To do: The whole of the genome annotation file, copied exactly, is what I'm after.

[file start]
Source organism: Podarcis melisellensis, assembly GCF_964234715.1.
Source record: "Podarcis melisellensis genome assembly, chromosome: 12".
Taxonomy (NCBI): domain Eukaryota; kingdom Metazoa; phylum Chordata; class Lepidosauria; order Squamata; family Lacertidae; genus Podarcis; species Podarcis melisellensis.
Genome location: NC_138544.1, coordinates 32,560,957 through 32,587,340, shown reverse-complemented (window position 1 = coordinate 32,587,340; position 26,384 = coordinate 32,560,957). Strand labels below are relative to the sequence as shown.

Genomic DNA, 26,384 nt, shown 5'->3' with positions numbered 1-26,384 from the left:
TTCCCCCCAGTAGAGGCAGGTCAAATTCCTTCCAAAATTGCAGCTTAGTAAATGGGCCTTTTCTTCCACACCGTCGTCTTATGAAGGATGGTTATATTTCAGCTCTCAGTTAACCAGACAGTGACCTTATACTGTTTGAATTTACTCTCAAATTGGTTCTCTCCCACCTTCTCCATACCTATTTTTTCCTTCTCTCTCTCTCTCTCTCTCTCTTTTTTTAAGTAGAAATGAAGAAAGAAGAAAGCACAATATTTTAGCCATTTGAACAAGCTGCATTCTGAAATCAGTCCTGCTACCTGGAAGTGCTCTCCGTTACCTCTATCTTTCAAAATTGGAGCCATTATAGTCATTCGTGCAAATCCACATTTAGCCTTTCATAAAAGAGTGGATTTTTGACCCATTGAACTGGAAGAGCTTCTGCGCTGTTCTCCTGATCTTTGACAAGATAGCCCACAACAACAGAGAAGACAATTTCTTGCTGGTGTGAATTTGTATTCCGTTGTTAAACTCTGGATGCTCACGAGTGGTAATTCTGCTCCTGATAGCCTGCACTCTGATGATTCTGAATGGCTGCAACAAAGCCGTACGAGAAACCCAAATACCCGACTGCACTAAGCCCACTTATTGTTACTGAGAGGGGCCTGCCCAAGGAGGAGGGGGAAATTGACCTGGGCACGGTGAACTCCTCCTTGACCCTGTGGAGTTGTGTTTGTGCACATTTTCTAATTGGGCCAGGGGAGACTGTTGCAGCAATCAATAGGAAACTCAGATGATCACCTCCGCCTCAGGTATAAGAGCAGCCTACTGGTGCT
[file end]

Source organism: Podarcis melisellensis, assembly GCF_964234715.1.
Source record: "Podarcis melisellensis genome assembly, chromosome: 12".
Taxonomy (NCBI): domain Eukaryota; kingdom Metazoa; phylum Chordata; class Lepidosauria; order Squamata; family Lacertidae; genus Podarcis; species Podarcis melisellensis.
Genome location: NC_138544.1, coordinates 32,560,957 through 32,587,340, shown reverse-complemented (window position 1 = coordinate 32,587,340; position 26,384 = coordinate 32,560,957). Strand labels below are relative to the sequence as shown.

Genomic DNA, 26,384 nt, shown 5'->3' with positions numbered 1-26,384 from the left:
TTCCCCCCAGTAGAGGCAGGTCAAATTCCTTCCAAAATTGCAGCTTAGTAAATGGGCCTTTTCTTCCACACCGTCGTCTTATGAAGGATGGTTATATTTCAGCTCTCAGTTAACCAGACAGTGACCTTATACTGTTTGAATTTACTCTCAAATTGGTTCTCTCCCACCTTCTCCATACCTATTTTTTCCTTCTCTCTCTCTCTCTCTCTCTCTTTTTTTAAGTAGAAATGAAGAAAGAAGAAAGCACAATATTTTAGCCATTTGAACAAGCTGCATTCTGAAATCAGTCCTGCTACCTGGAAGTGCTCTCCGTTACCTCTATCTTTCAAAATTGGAGCCATTATAGTCATTCGTGCAAATCCACATTTAGCCTTTCATAAAAGAGTGGATTTTTGACCCATTGAACTGGAAGAGCTTCTGCGCTGTTCTCCTGATCTTTGACAAGATAGCCCACAACAACAGAGAAGACAATTTCTTGCTGGTGTGAATTTGTATTCCGTTGTTAAACTCTGGATGCTCACGAGTGGTAATTCTGCTCCTGATAGCCTGCACTCTGATGATTCTGAATGGCTGCAACAAAGCCGTACGAGAAACCCAAATACCCGACTGCACTAAGCCCACTTATTGTTACTGAGAGGGGCCTGCCCAAGGAGGAGGGGGAAATTGACCTGGGCACGGTGAACTCCTCCTTGACCCTGTGGAGTTGTGTTTGTGCACATTTTCTAATTGGGCCAGGGGAGACTGTTGCAGCAATCAATAGGAAACTCAGATGATCACCTCCGCCTCAGGTATAAGAGCAGCCTACTGGTGCT